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The London Institute for Contemporary Christianity

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Kofi Annan: A Man of Distinction

Kofi Annan was a man driven not by greed or a lust for power but by a genuine desire to make the world a better place.

He was Secretary General of the United Nations from 1997 to 2007, and he died on 18th August at the age of 80.

Born an Anglican and educated in Ghana, the USA, and Geneva, Annan worked over 30 years at the UN before being elected Secretary General of an organisation whose limitations had recently been exposed by the horrors of Rwanda and Bosnia.

Annan was a man whose life embodied the primary goal of the UN: ‘to maintain international peace and security’. In 2000, by persuading every member state to sign up to the Millennium Development Goals to fight poverty, hunger, and disease, he began to offer a solution to ‘international problems of an economic, social, cultural, or humanitarian character, and in promoting… respect for human rights… for all without distinction as to race, sex, language, or religion’.

Less successful, however, were Annan’s attempts at peace-making or peace-keeping. Hampered by the structure of the UN, and particularly by the role of the irremediably divided Security Council, as well as by flaws in his own judgment, ‘he left office’, according to The Times’ obituary, ‘reviled by the USA, leaving an organisation weakened by its own irrelevance over Iraq and impotence over Darfur’.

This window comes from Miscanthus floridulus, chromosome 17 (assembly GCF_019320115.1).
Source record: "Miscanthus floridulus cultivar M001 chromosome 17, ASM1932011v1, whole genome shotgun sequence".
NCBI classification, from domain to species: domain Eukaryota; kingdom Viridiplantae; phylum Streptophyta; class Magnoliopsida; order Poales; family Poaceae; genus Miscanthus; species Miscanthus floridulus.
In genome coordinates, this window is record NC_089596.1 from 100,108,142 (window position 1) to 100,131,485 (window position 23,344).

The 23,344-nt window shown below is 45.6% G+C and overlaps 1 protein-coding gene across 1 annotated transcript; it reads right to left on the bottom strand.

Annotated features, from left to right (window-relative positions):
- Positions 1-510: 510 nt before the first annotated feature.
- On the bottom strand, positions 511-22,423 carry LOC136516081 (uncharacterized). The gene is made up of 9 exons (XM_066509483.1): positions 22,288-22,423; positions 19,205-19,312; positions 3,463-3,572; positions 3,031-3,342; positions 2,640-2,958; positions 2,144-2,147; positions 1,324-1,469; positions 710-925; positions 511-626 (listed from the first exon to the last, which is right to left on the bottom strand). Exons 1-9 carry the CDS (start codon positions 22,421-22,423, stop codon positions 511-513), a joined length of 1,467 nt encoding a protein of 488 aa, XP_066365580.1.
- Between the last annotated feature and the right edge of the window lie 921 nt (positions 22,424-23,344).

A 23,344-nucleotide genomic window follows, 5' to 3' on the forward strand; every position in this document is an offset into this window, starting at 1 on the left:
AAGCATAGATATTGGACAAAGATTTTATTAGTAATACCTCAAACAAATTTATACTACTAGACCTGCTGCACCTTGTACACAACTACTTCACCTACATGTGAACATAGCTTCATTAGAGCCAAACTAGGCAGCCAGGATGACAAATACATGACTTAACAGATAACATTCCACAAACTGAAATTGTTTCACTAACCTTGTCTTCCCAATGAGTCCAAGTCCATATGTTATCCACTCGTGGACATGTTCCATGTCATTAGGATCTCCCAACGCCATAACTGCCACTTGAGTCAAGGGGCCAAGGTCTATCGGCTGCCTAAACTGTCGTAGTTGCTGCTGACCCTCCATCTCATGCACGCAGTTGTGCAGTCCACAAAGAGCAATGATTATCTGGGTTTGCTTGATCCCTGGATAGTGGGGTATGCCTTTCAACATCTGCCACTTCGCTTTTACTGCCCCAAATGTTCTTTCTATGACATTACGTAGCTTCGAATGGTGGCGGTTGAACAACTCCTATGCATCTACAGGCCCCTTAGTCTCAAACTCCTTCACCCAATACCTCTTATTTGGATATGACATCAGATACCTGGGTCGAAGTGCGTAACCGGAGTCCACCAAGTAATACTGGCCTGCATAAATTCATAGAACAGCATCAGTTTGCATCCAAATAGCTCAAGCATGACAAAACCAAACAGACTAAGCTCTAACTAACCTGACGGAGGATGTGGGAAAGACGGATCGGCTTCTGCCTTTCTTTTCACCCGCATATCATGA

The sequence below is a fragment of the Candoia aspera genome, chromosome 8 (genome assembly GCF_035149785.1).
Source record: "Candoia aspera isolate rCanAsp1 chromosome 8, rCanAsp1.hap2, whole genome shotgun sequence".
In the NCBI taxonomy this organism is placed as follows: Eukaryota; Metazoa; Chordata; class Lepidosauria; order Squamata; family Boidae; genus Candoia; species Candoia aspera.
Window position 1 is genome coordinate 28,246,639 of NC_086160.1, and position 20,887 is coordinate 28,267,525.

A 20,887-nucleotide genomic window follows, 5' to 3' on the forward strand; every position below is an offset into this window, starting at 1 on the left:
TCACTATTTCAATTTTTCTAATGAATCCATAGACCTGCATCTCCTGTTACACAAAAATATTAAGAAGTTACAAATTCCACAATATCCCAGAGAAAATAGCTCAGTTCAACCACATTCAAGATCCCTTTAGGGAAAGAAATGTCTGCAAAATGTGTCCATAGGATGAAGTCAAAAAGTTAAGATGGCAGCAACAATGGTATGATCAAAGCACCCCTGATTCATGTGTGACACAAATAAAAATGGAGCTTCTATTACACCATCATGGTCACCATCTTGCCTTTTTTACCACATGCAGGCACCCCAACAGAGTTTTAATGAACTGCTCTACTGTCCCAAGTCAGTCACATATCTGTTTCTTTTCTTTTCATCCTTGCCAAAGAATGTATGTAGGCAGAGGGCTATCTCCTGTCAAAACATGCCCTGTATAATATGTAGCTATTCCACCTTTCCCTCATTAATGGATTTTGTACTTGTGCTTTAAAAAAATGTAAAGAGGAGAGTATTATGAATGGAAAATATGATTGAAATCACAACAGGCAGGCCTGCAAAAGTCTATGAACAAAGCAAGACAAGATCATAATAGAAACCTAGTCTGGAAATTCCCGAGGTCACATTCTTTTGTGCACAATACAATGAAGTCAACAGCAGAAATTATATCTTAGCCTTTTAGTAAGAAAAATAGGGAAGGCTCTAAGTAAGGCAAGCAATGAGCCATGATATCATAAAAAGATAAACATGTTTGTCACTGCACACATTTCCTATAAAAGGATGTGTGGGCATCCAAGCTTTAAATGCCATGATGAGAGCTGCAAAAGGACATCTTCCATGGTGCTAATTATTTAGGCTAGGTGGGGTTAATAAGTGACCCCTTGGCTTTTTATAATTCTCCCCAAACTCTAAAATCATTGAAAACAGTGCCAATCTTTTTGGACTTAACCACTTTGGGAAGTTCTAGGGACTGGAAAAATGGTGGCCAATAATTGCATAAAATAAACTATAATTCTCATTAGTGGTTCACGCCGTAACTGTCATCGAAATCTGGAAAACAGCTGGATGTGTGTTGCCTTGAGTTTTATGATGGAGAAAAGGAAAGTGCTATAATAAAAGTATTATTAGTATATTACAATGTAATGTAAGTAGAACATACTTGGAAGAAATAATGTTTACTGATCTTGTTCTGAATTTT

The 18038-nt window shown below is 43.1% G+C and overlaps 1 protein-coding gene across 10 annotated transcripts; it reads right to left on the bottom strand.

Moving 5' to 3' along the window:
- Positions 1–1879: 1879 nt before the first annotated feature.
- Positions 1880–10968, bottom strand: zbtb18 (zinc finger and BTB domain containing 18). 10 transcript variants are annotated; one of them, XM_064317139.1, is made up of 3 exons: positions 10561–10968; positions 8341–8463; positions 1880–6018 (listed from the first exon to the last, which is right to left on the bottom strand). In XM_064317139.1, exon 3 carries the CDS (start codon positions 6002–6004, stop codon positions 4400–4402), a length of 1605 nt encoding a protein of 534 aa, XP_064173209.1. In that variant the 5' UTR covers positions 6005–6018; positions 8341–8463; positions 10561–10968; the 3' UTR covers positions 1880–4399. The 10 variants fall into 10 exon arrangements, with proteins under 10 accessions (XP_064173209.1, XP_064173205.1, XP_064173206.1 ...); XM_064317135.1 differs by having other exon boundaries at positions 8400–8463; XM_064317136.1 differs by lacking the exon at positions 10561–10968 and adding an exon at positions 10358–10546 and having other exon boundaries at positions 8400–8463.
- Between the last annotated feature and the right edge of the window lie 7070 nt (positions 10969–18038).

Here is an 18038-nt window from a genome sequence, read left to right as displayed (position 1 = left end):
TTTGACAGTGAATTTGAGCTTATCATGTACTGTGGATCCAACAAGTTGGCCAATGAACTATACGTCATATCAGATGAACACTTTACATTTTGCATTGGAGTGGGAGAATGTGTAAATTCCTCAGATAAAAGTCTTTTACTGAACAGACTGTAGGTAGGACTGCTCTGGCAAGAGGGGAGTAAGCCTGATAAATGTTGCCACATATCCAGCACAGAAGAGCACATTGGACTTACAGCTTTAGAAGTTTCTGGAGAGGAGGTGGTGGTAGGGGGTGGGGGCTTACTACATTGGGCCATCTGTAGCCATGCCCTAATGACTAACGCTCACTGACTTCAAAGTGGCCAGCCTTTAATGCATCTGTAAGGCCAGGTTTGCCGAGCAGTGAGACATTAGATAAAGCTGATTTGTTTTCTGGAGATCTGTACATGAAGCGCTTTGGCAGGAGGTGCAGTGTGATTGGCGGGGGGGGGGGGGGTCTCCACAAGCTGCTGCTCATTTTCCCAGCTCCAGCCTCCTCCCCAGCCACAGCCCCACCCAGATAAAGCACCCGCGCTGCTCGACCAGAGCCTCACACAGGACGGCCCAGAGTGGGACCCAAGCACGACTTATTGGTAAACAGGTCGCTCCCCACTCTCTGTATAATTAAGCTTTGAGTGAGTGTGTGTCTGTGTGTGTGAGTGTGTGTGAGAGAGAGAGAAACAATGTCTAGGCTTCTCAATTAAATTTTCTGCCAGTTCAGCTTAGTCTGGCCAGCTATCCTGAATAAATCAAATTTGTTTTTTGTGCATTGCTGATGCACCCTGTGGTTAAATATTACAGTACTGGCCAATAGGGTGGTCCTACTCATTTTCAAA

How should we assess this man? Jeffrey Sachs, author of The End of Poverty (2005), and for years Annan’s close colleague, wrote on Monday: ‘In Jewish tradition, there are at all times 36 tzadikim, righteous people, without whom the world would perish. Kofi Annan was one of the righteous people, a man of extraordinary intelligence, warmth, and joy of life. He helped to keep our world from blowing itself apart or dividing mercilessly between the rich and the poor.’

In a world where high office can often be inextricably tied up with greed and a lust for power, Annan’s life stands as a beacon of selfless commitment. Indeed, instead of retiring to a mansion in the Caribbean, to the end of his life Annan was working to improve the lot of Africa’s farmers. What an example for Christians!

Considering Annan, I am reminded of Professor Higgins’ lament in My Fair Lady, ‘why can’t a woman be more like a man?’ to which I echo, ‘why can’t world leaders be more like Kofi Annan?’ Or ‘more like Jesus Christ’?


Helen Parry
Helen taught in African universities for 20 years and, from 1985 to 2016, was a voluntary member of staff at LICC.


  1. Thank you, Helen. He was truly both man and woman,

    By Ralph O. Cobham  -  24 Aug 2018
  2. I really appreciate the LICC and all it brings to contemporary life as I endeavour to walk with Jesus daily. It is so good to hear of fellow followers who have held high office with such distinction.
    I am a little puzzled by the comment “born an Anglican” and am trying to reflect on what that phrase is conveying. Perhaps I should just move on and focus on the bigger picture which was really heart warming, particularly in an increasingly polarised world. Or perhaps I should say “a world where vested interests are increasingly attempting to polarise society”. This polarisation seems to be the antithesis of what Kofi Annan’s life work was about.

    By Stephen Courtney  -  24 Aug 2018
  3. Amen. Sister.

    By Gary Stacey  -  24 Aug 2018
  4. How can one be “born an Anglican”? Perhaps you mean he was born into a family who were Anglicans?

    He was no doubt influenced by his Christian upbringing to the benefit of everything he stood for.

    By Robert Randall  -  24 Aug 2018
  5. The anthem of his Methodist School, Mfantsipim, Ghana is: For all the saints who from their labours rest…” Amen

    By Ken Todd  -  24 Aug 2018
  6. Thanks, Helen…so good to see you still writing and would love to see more! And thanks for your perspective on Kofi Annan.

    By Gary Nielsen  -  24 Aug 2018
  7. Born an Anglican ???

    By Lynda Hall  -  25 Aug 2018

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